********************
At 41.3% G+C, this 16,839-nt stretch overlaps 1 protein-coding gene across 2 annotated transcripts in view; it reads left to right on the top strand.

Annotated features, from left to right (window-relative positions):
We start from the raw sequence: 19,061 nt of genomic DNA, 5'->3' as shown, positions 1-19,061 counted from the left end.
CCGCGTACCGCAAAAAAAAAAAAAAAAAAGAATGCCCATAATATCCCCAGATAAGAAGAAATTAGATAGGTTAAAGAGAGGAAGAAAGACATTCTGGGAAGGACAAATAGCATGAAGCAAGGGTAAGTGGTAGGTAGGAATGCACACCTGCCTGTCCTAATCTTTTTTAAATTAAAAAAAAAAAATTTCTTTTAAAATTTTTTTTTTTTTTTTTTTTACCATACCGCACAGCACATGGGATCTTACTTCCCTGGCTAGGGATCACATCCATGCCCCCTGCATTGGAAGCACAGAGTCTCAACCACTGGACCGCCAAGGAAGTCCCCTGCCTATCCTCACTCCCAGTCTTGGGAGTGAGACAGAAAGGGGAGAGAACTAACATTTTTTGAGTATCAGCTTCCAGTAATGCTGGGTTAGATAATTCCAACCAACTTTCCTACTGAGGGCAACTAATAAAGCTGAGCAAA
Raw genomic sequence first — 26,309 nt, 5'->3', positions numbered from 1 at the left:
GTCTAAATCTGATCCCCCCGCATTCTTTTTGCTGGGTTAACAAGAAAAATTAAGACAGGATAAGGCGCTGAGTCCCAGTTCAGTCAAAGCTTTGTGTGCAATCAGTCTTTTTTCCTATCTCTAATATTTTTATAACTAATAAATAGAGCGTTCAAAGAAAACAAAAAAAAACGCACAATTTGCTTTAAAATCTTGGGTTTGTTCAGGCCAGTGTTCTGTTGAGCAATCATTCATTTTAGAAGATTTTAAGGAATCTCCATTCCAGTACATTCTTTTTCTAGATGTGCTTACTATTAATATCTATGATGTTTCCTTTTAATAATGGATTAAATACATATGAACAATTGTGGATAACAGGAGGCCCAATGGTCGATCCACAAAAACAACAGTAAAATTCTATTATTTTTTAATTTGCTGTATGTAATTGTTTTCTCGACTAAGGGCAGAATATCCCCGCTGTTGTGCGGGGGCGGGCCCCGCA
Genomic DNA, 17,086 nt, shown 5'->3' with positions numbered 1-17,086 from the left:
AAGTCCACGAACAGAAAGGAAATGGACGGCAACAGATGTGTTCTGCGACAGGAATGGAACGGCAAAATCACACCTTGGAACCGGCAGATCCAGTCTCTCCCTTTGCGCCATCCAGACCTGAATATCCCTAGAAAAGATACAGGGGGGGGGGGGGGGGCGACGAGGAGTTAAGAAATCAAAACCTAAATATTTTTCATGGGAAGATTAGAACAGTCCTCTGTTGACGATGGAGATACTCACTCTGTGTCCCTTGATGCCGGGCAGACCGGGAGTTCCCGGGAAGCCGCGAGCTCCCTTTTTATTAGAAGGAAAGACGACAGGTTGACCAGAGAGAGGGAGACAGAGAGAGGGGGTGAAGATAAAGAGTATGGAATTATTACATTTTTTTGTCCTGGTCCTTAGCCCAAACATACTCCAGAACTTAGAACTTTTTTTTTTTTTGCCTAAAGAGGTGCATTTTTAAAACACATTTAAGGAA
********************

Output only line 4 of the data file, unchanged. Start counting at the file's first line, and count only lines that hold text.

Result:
CCGCGTACCGCAAAAAAAAAAAAAAAAAAGAATGCCCATAATATCCCCAGATAAGAAGAAATTAGATAGGTTAAAGAGAGGAAGAAAGACATTCTGGGAAGGACAAATAGCATGAAGCAAGGGTAAGTGGTAGGTAGGAATGCACACCTGCCTGTCCTAATCTTTTTTAAATTAAAAAAAAAAAATTTCTTTTAAAATTTTTTTTTTTTTTTTTTTTACCATACCGCACAGCACATGGGATCTTACTTCCCTGGCTAGGGATCACATCCATGCCCCCTGCATTGGAAGCACAGAGTCTCAACCACTGGACCGCCAAGGAAGTCCCCTGCCTATCCTCACTCCCAGTCTTGGGAGTGAGACAGAAAGGGGAGAGAACTAACATTTTTTGAGTATCAGCTTCCAGTAATGCTGGGTTAGATAATTCCAACCAACTTTCCTACTGAGGGCAACTAATAAAGCTGAGCAAA